In recent years, the DAX, the German blue chip index of the country’s 30 largest companies trading on the Frankfurt Stock Exchange, has seen an increase in foreign investors.
About 63 percent of stakeholders in the index are foreign, up from 52% in 2009. It seems that an increasing number of investors are eager to take advantage of what has long been widely viewed as Europe’s strongest economy.
With Britain’s recent vote to leave the European Union, the DAX30 (GER30) has displayed increased volatility as there is uncertainty about what the so-called Brexit will mean for European markets and economic growth.
Like most European markets, the DAX was up ahead of the June 23 vote, as the assumption was that Britain would vote to remain in the European Union. In addition, like most European markets, the DAX tumbled on the news that the vote had the unexpected outcome of supporting the idea of Britain leaving the European Union.
The day after the vote, the DAX30 initially tanked 10%, and then recovered slightly to close down 6.8%, the largest single-day drop since the 2008 world financial crisis, with some in Germany describing it as a “black Friday.”
Since then, the index has recovered further, but like all European stock markets, it is still susceptible to volatility as the timeline for the Brexit, and even if it will actually happen, are still unknown.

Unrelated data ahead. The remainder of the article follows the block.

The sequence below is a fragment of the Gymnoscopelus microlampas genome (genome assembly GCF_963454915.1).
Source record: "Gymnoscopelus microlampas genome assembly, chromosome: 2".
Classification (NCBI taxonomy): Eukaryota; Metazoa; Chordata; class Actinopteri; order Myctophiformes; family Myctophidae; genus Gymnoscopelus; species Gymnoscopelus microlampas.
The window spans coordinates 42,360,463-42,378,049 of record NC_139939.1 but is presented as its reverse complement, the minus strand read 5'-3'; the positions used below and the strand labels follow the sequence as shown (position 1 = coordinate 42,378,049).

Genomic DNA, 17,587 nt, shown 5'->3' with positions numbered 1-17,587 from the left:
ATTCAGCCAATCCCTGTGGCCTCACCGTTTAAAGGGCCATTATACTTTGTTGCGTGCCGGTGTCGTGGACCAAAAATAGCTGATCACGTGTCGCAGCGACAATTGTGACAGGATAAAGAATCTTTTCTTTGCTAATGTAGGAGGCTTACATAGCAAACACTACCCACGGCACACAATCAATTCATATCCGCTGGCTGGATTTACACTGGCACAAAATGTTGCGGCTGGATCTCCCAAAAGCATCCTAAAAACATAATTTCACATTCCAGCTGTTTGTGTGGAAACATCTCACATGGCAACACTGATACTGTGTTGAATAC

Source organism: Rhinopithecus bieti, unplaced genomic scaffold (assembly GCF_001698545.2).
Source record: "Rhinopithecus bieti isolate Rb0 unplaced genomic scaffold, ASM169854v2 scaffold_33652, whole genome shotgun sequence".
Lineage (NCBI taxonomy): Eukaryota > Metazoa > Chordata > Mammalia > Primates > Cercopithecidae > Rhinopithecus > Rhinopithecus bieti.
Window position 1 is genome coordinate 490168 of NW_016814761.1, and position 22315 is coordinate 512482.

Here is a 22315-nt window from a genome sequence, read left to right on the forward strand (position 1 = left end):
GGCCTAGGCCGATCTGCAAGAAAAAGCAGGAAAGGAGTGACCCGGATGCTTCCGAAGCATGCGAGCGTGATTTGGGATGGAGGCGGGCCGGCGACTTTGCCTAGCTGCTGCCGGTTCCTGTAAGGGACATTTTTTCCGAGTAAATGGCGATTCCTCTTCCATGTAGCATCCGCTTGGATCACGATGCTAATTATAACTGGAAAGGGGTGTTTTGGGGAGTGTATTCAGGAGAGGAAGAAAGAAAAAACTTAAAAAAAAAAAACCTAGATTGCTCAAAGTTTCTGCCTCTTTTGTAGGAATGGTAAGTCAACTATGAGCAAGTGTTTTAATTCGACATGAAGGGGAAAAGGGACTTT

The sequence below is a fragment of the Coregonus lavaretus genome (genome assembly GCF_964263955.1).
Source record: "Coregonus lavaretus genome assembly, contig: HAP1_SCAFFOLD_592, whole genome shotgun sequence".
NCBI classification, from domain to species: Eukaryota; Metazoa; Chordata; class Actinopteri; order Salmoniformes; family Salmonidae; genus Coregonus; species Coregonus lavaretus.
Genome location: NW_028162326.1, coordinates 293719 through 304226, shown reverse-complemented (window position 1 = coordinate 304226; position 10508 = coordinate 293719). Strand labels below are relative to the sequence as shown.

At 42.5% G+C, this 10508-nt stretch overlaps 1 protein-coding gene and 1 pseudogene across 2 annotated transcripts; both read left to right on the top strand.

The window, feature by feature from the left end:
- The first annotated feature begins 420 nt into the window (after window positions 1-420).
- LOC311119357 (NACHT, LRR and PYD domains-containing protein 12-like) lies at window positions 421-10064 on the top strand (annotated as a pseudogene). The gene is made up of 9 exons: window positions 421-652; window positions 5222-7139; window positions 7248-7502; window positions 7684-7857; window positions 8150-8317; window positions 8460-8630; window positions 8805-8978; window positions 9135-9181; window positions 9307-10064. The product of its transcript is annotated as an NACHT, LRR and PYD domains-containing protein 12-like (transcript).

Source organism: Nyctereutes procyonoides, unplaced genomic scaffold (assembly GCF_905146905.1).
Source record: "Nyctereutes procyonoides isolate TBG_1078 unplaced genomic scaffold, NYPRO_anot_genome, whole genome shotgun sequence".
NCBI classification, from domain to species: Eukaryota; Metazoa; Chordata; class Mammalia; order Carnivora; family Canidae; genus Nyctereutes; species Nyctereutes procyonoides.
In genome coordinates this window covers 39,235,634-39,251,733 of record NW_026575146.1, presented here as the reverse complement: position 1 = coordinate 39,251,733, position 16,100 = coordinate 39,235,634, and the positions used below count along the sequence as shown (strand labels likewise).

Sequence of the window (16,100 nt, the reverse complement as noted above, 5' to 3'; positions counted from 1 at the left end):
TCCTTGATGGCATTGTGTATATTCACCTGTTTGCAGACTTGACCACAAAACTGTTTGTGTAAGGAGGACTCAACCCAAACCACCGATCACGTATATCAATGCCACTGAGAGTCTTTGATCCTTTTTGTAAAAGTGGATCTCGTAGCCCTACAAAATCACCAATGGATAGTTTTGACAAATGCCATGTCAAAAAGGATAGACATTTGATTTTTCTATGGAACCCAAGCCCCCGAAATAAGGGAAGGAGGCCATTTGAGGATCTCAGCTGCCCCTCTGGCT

In addition to the continuing uncertainty over the details and timeline of a Brexit, there are also worries that such a move could negatively influence the economies of other EU countries, including Germany. In fact, the International Monetary Fund said that possibility of a Brexit gives Germany’s economy “a downside risk.”
The IMF and other economists have said that at the very least the uncertainty around negotiating a new relationship with the U.K., currently Germany’s third-largest export market, risks causing a temporary slowdown in growth.
For investors in the DAX30, these specific development in Germany will be tracked closely. But in the short-term, the fluctuations in the index do not seem much different than the global responses and worries about instability following the Brexit vote.
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